Having determined the Consequence Class, Service Category and Production Category for a building, the required Execution Class is derived simply from Table B.3 of BS EN 1090-2[9] (see below).

Table B.3 - Recommended Matrix for Determination of Execution Classes
Consequence classes CC1 CC2 CC3
Service categories SC1 SC2 SC1 SC2 SC1 SC2
Production categories PC1 EXC1 EXC2 EXC2 EXC3 EXC3a EXC3a
PC2 EXC2 EXC2 EXC2 EXC3 EXC3a EXC4
a EXC4 should be applied to special structures or structures with extreme consequences of a structural failure as required by national provisions

Note:
Annex B of BS EN 1090-2[9] is classed as ‘informative’. Therefore the approach described is not mandatory and the engineer can base the selection of Execution Class on experience provided they can support their decision.

For the majority of buildings constructed in the UK, EXC2 will be the appropriate requirement. Where no Execution Class is specified, Clause 4.1.2 of BS EN 1090-2[9] states that EXC2 shall apply.

The engineer should always derive the Execution Class based on the design parameters appropriate to each project. The requirements to each Execution Class are listed in Table A3 of BS EN 1090-2[9] and can be reviewed by the engineer if desired.

However, the engineer should avoid over-specification of the Execution Class wherever possible to avoid unnecessary costs being introduced. For example, EXC2 is the Execution Class derived for a project but the engineer requires full traceability (an EXC3 requirement) instead of the partial (or batch) traceability requirement of EXC2. Rather than specifying EXC3 on the basis of achieving this single Clause requirement, it is suggested that EXC2 is still specified but with the higher level of traceability added to the specification.

[top] Steelwork contractor requirements for CE Marking

CE Marking - Welder.jpg

In order to be able to CE Mark the fabricated structural steelwork that they produce, steelwork contractors are required to declare performance to the System 2+ level of assessment (as described in Annex V of the CPR[1]). This requires them to undertake:

  • Initial type-testing of the product
  • Factory Production Control (FPC), which will include
    • implementation of FPC system procedures
    • appointment of a responsible welding coordinator (RWC)
    • implementation of welding quality management system (WQMS) procedures
    • further testing of samples taken at the factory in accordance with the prescribed test plan


They must also be assessed by a notified body that will carry out:

  • Initial inspection of the manufacturing plant
  • Initial inspection of the FPC
  • Continuous surveillance, assessment and approval of the FPC, which will typically include:
    • an annual audit to ensure continued competence to the declared Execution Class (Table B.3 of BS EN 1090-1[8] sets out minimum levels for the routine surveillance intervals)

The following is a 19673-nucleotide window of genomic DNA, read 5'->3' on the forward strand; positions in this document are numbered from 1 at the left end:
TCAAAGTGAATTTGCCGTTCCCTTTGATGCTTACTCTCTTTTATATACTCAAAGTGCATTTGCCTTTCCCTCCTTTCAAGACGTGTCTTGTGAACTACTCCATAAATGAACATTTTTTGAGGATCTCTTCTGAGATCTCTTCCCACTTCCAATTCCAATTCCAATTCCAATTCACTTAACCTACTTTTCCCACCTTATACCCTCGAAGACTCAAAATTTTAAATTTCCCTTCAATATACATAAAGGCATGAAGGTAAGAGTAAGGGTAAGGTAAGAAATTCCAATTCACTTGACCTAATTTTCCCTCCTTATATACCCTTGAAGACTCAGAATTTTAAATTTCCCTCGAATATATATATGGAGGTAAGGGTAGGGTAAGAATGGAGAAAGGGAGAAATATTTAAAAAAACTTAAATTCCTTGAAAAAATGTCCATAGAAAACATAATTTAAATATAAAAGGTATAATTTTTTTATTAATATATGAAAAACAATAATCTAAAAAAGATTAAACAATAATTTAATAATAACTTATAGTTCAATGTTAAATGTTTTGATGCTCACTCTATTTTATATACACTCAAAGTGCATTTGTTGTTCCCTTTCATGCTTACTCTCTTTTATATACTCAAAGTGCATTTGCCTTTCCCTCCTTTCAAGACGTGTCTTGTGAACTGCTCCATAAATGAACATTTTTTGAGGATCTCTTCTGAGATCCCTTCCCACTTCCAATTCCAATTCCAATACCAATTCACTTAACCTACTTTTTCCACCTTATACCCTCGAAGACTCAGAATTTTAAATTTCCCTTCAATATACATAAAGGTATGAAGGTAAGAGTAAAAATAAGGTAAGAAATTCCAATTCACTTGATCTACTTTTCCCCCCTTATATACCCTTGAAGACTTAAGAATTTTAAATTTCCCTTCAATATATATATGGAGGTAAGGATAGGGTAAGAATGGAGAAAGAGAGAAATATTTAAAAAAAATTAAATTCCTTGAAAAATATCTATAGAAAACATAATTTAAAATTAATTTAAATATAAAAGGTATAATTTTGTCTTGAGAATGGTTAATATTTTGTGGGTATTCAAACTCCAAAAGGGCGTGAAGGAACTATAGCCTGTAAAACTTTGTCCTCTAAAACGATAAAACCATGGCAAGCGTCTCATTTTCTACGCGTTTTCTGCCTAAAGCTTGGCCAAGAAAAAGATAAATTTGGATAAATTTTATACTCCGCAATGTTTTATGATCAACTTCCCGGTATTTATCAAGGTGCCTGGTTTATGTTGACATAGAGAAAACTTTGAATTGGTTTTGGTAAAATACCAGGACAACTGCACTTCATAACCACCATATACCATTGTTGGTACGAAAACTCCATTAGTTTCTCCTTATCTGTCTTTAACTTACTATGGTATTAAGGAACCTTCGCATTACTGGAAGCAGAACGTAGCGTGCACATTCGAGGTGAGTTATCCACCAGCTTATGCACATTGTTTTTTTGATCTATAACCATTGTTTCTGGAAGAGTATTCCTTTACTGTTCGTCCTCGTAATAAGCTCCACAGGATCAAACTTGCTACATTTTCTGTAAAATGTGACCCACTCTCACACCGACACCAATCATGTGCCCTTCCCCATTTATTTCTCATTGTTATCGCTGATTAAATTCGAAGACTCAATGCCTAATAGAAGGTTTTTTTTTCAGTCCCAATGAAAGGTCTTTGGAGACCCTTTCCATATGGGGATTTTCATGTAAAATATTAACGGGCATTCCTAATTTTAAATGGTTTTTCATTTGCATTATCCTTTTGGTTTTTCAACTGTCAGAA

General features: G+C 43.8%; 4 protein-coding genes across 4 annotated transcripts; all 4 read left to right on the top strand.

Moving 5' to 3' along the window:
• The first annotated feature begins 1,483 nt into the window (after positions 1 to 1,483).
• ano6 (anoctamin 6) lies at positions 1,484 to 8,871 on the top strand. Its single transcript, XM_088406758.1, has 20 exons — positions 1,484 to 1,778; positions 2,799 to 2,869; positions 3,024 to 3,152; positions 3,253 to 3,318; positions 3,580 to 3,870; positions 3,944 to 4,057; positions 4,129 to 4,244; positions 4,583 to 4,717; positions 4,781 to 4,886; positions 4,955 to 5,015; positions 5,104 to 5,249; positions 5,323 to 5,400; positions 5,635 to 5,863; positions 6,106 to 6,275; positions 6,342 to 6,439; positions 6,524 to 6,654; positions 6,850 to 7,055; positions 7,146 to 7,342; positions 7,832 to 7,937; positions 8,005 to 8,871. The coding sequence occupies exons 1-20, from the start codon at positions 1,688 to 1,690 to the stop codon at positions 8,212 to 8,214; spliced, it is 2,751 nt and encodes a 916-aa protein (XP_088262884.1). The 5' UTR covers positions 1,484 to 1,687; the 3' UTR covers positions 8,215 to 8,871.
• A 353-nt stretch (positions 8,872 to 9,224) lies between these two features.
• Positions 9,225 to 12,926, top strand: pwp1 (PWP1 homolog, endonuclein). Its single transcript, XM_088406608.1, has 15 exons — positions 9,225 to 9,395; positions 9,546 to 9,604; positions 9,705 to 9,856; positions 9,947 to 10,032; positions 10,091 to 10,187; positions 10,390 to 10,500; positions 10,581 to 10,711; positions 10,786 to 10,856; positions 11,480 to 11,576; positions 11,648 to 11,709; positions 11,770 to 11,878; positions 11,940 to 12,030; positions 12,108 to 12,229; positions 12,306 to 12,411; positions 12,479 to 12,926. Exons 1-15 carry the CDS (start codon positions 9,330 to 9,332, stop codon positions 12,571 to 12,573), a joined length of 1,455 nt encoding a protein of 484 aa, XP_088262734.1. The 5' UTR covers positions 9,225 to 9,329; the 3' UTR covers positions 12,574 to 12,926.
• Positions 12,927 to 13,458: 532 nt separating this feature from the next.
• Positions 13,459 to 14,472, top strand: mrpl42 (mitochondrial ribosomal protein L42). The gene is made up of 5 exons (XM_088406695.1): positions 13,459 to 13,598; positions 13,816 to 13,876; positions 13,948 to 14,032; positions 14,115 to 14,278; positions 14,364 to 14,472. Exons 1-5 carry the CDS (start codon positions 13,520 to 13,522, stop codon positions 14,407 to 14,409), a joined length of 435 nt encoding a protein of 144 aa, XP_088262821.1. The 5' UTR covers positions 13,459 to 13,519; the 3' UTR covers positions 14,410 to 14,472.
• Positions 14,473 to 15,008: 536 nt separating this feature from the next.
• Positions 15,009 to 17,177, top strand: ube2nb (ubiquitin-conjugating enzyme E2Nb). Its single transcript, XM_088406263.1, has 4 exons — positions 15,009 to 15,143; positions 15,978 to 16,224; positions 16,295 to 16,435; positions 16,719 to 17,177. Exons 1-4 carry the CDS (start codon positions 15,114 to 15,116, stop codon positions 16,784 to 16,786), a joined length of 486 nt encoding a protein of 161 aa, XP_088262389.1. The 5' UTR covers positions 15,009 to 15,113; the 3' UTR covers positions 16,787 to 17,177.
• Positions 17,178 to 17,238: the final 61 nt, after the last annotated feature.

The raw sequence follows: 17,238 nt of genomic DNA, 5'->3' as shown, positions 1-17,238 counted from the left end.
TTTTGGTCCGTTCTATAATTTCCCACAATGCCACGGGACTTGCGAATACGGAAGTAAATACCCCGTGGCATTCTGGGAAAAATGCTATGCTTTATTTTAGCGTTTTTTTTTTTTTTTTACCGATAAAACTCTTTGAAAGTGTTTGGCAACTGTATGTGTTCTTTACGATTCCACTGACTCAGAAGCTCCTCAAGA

The notified body will then issue a FPC certificate and Welding Certificate identifying the Execution Class that the steelwork contractor has achieved.

[top] Client and/or main contractor’s responsibility

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For all fabricated structural steelwork delivered to site from 1 July 2014, there is a legal requirement under the CPR[1] that it is CE Marked.

In order to achieve this, the client or main contractor should appoint a steelwork contractor with an Execution Class equal to that required for the project, as determined by BS EN 1090-1[8]. It should be noted that steelwork contractors with EXC3 capability can be used for EXC1, 2, & 3; and a steelwork contractor with EXC2 capability can only be used for EXC1 & 2.

Compliance with the requirements of BS EN 1090-1[8] is no small task and places obligations on the steelwork contractor that are onerous and take significant time to put into place. To eliminate the risk of non-compliance with the CPR[1], it is recommended that clients and main contractors only award projects that will have fabricated structural steelwork delivered to site after 1 July 2014 to steelwork contractors who have already achieved (or are close to achieving) CE Marking accreditation.

The BCSA has made CE Marking compliance a condition of membership of the Association from 1 July 2014, so selection of a BCSA Member company will guarantee that the steelwork contractor will have the necessary accreditation to comply with the CPR[1] requirements.

BCSA Listing.jpg

The directories for buildings and bridgeworks on BCSA’s website include details of accredited certification levels achieved by each member. Clients and main contractors can use this to find steelwork contractors with an Execution Class equal to that required for their project. It also states the level of accreditation achieved by those steelwork contractors who are moving towards achieving CE Marking.

Contract documentation should also be updated to incorporate CE Marked version of NSSS 5th Edition, which incorporates the obligations of BS EN 1090-1[8] and BS EN 1090-2[9] on the steelwork contractor.

It should be noted that if a non-EU steelwork contractor is used on a project, the CPR[1] puts liability on clients and/or main contractors. In that instance, the party engaging the steelwork contractor would be classed as an importer under the CPR[1] and must comply with ‘Obligations of Importers’ given in Article 13 of the regulations.